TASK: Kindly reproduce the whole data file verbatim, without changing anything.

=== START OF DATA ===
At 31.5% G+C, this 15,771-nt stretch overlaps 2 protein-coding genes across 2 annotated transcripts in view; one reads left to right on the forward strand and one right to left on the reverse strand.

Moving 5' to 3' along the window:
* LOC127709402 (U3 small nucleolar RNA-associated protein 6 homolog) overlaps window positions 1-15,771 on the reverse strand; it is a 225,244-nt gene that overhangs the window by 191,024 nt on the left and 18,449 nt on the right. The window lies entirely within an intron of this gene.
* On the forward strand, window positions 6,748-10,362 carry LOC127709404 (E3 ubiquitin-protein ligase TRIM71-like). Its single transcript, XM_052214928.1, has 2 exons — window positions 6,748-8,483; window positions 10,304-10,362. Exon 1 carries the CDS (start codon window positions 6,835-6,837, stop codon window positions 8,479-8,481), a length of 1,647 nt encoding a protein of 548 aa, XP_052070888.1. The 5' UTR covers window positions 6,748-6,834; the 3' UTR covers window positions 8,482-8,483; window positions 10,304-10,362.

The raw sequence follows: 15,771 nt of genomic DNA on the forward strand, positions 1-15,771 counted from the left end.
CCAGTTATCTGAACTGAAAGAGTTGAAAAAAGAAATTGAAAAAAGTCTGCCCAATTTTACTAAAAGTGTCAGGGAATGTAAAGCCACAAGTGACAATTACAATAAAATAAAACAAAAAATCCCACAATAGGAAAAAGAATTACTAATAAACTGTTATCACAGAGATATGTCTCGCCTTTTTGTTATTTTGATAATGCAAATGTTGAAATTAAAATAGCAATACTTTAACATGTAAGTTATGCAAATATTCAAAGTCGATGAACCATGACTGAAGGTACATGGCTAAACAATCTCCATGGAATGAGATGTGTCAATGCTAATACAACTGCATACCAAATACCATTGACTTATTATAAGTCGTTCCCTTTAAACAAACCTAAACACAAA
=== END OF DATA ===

At 31.5% G+C, this 15,771-nt stretch overlaps 2 protein-coding genes across 2 annotated transcripts in view; one reads left to right on the forward strand and one right to left on the reverse strand.

Moving 5' to 3' along the window:
* LOC127709402 (U3 small nucleolar RNA-associated protein 6 homolog) overlaps window positions 1-15,771 on the reverse strand; it is a 225,244-nt gene that overhangs the window by 191,024 nt on the left and 18,449 nt on the right. The window lies entirely within an intron of this gene.
* On the forward strand, window positions 6,748-10,362 carry LOC127709404 (E3 ubiquitin-protein ligase TRIM71-like). Its single transcript, XM_052214928.1, has 2 exons — window positions 6,748-8,483; window positions 10,304-10,362. Exon 1 carries the CDS (start codon window positions 6,835-6,837, stop codon window positions 8,479-8,481), a length of 1,647 nt encoding a protein of 548 aa, XP_052070888.1. The 5' UTR covers window positions 6,748-6,834; the 3' UTR covers window positions 8,482-8,483; window positions 10,304-10,362.

The raw sequence follows: 15,771 nt of genomic DNA on the forward strand, positions 1-15,771 counted from the left end.
CCAGTTATCTGAACTGAAAGAGTTGAAAAAAGAAATTGAAAAAAGTCTGCCCAATTTTACTAAAAGTGTCAGGGAATGTAAAGCCACAAGTGACAATTACAATAAAATAAAACAAAAAATCCCACAATAGGAAAAAGAATTACTAATAAACTGTTATCACAGAGATATGTCTCGCCTTTTTGTTATTTTGATAATGCAAATGTTGAAATTAAAATAGCAATACTTTAACATGTAAGTTATGCAAATATTCAAAGTCGATGAACCATGACTGAAGGTACATGGCTAAACAATCTCCATGGAATGAGATGTGTCAATGCTAATACAACTGCATACCAAATACCATTGACTTATTATAAGTCGTTCCCTTTAAACAAACCTAAACACAAA